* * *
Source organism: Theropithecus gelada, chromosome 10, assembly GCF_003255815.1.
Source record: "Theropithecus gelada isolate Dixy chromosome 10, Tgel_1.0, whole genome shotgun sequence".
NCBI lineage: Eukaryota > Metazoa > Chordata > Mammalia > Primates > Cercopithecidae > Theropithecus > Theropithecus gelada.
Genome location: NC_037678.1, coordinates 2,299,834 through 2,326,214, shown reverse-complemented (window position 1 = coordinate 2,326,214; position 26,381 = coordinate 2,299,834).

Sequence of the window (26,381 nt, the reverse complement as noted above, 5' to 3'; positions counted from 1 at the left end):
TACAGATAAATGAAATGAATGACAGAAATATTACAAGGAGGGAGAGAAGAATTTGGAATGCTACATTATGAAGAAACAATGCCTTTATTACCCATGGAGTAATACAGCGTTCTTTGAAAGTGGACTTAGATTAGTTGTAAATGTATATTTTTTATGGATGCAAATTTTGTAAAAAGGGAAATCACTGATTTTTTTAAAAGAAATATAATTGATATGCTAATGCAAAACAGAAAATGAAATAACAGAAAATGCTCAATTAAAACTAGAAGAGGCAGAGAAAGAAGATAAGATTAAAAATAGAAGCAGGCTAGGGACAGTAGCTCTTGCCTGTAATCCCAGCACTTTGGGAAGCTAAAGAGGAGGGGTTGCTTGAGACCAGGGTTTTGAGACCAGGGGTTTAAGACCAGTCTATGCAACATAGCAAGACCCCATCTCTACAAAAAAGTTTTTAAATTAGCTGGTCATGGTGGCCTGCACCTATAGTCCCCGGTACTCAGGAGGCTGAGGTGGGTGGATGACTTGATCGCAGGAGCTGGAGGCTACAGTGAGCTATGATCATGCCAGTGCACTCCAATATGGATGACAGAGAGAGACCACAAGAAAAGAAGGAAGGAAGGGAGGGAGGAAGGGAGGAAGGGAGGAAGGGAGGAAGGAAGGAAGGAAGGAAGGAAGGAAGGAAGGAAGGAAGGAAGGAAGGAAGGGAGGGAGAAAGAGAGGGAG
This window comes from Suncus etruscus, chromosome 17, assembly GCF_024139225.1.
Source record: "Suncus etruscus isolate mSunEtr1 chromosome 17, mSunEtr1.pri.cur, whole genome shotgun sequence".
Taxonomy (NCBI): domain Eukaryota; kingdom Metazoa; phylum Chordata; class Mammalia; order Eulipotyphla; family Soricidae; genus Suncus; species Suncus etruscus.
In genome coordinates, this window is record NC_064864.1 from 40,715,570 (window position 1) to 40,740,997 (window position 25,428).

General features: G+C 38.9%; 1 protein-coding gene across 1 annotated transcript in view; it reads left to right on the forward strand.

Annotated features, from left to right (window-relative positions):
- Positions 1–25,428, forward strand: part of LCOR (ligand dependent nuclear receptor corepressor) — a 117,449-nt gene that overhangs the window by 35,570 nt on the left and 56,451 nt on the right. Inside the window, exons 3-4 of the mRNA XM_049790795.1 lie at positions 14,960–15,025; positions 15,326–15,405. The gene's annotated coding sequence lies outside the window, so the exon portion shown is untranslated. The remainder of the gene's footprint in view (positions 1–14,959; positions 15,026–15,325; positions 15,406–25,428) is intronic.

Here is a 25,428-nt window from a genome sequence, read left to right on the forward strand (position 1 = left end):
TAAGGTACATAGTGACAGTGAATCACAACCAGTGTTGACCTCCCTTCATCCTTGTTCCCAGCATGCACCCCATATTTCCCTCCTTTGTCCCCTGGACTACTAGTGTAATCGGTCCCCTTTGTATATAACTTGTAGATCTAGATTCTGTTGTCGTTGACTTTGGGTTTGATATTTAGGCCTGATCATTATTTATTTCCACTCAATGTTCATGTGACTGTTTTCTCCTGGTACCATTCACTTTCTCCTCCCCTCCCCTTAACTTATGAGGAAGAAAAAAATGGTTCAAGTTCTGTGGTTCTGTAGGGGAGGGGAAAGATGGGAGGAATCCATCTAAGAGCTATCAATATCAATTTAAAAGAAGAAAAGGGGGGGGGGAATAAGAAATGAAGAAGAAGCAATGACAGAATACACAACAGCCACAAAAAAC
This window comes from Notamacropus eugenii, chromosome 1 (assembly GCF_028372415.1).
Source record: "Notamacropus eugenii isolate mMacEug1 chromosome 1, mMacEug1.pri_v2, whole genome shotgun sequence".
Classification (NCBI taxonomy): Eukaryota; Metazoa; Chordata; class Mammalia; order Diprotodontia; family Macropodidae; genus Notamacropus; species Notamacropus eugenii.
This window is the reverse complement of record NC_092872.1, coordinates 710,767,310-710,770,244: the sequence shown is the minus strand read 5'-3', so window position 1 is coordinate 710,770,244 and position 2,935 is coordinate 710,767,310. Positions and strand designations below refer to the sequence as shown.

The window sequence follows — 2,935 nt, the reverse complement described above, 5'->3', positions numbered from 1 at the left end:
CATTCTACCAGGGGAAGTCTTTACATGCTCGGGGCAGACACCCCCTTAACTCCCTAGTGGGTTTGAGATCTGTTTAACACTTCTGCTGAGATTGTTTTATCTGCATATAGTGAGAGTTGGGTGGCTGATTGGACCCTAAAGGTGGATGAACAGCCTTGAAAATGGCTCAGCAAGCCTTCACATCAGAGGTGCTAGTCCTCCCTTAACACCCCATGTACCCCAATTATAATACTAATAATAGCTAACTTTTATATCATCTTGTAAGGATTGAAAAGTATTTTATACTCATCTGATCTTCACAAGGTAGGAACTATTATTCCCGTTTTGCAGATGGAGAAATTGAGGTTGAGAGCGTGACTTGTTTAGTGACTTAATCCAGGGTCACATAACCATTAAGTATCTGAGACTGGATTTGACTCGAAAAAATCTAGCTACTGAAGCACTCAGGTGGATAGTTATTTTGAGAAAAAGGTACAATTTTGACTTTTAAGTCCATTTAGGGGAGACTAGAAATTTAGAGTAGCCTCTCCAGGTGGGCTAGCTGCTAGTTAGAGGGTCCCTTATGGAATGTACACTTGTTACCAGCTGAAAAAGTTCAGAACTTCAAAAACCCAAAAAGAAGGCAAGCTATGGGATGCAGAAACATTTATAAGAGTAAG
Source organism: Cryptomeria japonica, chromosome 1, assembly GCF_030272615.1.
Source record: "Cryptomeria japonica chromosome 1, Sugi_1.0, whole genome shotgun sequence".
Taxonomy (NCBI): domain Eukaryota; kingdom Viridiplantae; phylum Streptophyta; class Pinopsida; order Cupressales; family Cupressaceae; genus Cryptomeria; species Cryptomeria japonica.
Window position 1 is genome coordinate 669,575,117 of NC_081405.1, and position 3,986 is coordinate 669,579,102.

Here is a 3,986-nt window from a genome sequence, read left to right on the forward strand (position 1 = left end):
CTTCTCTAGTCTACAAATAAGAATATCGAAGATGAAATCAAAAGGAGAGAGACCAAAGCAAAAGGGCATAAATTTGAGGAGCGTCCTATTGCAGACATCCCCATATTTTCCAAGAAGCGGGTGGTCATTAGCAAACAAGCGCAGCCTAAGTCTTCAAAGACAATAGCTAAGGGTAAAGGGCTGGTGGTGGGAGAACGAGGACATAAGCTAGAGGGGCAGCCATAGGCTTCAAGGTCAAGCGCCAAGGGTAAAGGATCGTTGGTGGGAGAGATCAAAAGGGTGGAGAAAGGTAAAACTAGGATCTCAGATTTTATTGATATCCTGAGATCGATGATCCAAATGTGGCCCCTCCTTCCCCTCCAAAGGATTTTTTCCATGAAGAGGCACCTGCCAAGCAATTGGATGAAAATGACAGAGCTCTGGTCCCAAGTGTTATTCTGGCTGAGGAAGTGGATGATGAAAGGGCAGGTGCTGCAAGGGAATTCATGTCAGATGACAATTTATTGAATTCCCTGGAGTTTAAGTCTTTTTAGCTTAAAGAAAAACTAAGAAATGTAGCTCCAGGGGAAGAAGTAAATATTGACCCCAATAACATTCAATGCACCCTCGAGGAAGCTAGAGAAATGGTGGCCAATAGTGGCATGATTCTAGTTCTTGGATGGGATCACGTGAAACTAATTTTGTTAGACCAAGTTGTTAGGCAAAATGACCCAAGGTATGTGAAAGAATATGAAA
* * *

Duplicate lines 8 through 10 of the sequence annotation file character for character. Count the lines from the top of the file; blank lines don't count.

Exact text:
Source record: "Suncus etruscus isolate mSunEtr1 chromosome 17, mSunEtr1.pri.cur, whole genome shotgun sequence".
Taxonomy (NCBI): domain Eukaryota; kingdom Metazoa; phylum Chordata; class Mammalia; order Eulipotyphla; family Soricidae; genus Suncus; species Suncus etruscus.
In genome coordinates, this window is record NC_064864.1 from 40,715,570 (window position 1) to 40,740,997 (window position 25,428).